we left behind our shattered selves and started fresh
but the stains and stars are trailing after.
we can’t remember everyone that we know
and I’ll come back to the same place where everything is new,
you’ll be there and gone and here and leaving
and scattering to begin again and again.
it is no longer mine or ours or anything we knew
I’ve written words and you stepped in new places
and over the silence our whispers were heard.
Sweet little lady, bare feet in the summer grass. Her eyes closed, face up to the sky, there is forever stretched around her.
Perfect, perfect, and her heart just stops just one moment as she breathes in the universe…as the years followed behind her, never quite catching up. She smiled at those who least expected it. It wasn’t really anyone’s fault (although it could be someone’s fault), there was no one to blame, but those poor pretty hearts were left in the dust by the side of country roads.
Fierce little lady, with dark bright eyes and sorrow slightly tinged, her bare feet shift as she slowly pulls one piece of grass, then two, and makes a bridge for insects to cross.
Memories have a tendency to pile up, to push the stories out of the way, to allow us to forget more than we remember, to only remember the strangest things. Her stories never had the right audience, her hands weaving in the air, but she only had one or three really good stories. The trick was to stay quiet, to stretch ears beyond the confines of the room, and while she had forgotten to do this for a few years, it came back to her eventually.
Would it actually work to roll down the hill? It was soft and green, but the end of the hills disappoint exponentially as our expectations are raised. God knew that our eyes wanted blue skies, green grass, pieces of paper covered in squiggly lines, hands grasped in hands, pots of stew simmering, bird feathers, rows of trees, and bare feet in hot sand.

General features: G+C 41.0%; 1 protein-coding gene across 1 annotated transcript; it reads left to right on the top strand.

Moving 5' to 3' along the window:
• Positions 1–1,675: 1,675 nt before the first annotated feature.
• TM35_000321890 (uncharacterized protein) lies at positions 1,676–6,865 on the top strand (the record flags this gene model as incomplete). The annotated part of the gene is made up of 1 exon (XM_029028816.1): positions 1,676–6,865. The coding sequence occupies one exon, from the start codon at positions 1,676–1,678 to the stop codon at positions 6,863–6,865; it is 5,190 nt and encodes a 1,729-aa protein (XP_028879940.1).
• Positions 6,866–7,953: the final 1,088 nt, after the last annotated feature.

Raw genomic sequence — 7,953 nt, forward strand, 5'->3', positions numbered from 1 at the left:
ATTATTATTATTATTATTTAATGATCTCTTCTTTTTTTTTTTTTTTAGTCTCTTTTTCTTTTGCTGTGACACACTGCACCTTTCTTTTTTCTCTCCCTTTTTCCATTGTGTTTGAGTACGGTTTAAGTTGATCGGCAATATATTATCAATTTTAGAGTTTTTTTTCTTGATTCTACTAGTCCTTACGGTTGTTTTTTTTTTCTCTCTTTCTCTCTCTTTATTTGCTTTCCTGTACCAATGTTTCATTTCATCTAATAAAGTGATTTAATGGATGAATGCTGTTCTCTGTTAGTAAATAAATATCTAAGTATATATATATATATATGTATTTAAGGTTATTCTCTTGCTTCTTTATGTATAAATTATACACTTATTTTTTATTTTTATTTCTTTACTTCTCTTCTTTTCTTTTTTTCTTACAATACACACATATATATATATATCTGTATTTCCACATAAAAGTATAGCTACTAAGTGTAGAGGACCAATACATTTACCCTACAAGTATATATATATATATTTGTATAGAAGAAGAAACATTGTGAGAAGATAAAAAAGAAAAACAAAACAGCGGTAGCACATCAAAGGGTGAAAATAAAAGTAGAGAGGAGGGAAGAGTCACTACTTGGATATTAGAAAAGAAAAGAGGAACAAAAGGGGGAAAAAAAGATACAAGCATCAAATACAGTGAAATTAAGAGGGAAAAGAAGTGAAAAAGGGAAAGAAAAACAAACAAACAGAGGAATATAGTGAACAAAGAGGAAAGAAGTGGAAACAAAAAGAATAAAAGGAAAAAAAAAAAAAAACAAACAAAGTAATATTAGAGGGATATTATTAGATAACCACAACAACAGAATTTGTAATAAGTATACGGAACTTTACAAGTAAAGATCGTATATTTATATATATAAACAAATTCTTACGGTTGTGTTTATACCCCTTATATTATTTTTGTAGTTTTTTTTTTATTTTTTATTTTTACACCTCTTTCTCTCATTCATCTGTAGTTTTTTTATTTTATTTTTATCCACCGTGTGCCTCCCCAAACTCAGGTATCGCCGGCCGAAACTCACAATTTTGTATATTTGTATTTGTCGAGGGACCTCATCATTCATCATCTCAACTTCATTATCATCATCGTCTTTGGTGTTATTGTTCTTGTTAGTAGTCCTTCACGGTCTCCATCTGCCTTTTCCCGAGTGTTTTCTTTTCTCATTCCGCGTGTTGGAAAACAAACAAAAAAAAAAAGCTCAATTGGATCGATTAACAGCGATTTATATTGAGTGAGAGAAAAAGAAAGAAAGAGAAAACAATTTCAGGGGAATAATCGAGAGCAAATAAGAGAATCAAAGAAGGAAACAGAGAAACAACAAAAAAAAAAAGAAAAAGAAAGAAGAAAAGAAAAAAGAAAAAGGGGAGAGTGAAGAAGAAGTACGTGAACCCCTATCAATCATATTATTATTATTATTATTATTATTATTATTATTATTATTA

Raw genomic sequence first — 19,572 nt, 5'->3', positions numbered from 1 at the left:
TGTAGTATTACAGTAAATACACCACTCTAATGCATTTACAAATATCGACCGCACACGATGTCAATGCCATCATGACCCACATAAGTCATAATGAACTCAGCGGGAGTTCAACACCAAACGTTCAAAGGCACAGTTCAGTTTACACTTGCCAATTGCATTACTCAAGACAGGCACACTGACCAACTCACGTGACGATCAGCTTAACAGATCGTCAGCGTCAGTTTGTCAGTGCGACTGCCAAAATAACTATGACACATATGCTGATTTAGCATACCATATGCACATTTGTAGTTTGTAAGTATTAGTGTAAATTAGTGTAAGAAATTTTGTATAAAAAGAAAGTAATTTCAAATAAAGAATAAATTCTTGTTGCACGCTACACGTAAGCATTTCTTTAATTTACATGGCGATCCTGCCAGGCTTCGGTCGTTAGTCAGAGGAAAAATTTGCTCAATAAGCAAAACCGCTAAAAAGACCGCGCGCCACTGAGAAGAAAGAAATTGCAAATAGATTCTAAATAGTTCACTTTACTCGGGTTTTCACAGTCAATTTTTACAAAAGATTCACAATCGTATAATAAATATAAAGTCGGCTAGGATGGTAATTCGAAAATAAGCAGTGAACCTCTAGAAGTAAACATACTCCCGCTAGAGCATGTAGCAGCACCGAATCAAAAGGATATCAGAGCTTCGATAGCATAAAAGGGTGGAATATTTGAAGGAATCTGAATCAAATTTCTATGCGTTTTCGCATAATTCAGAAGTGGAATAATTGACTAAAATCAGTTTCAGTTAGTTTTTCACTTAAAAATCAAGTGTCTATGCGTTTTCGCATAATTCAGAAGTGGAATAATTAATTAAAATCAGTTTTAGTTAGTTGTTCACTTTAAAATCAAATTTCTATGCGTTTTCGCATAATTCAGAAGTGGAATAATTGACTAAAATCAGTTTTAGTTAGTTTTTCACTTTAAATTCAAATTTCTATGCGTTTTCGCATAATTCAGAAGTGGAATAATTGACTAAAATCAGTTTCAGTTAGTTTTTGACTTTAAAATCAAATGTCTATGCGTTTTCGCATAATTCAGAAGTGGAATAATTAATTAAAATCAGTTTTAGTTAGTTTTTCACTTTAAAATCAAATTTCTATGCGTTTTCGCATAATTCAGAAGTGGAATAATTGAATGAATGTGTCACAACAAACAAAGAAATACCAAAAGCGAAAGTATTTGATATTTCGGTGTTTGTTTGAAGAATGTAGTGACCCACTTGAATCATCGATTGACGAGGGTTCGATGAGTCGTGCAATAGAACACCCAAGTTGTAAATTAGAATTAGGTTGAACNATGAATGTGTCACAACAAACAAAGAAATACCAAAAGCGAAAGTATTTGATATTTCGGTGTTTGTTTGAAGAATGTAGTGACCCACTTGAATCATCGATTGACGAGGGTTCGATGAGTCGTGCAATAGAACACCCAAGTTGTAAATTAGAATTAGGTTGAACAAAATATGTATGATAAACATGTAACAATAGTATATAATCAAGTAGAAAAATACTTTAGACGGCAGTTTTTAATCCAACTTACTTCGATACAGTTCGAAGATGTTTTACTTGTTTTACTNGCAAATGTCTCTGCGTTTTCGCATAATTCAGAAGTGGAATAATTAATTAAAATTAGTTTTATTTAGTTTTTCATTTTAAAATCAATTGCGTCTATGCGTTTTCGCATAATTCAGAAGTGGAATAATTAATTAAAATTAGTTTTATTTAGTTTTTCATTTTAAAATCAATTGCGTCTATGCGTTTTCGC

Quiet little lady, she gathers up her garlands of wilted flowers and pieces of stories, and walks down the hill toward home.
There were boxes of old books in the parking garage today, marked “FREE!”, with that musty smell and slick dust feeling. We dug through them, hugging the discoveries to our chests. The tip of my nose starting twitching, the usual reaction to things that have been sitting forgotten on a shelf for too long.
One of my most treasured memories is standing in Uncle C.E.’s office about 2 months before he passed away in 2005. He had a fantastic library of books, especially first editions of Baha’i books that I’d never seen before. He showed me pictures of his family from 50 years ago, told me about his childhood, and watched me as I carefully pulled one book off a shelf, then another.
I just remember looking around at him, sitting in his leather chair, smiling at me. His health at that point was not good, but we did not know that he would die of cancer so soon after. No one did. As Carmen and I drove away from the house, we started crying…something told me I would not see him in this world again.
We were family, even though there was no blood relation. He took a few pictures of Carmen and I in the garden: “Stand there…smile!” I got those pictures later from Aunt G., and cried when I saw them. He loved us so much…asking questions: “What are you doing next? Are you looking for jobs? Ten years from now?”; and telling us that he was proud of us. Telling us kids to take care of each other…sometimes I feel like I’ve failed at that one. The 5 of us are scattered across the globe.
Every time I stopped by his office while I was in school, he would ask me how my schooling was going, if I was studying enough (probably not!), and he would just look at me and I would want to try harder, do better.
I miss him. If this was a piece of paper, the ink would be running off the page right now.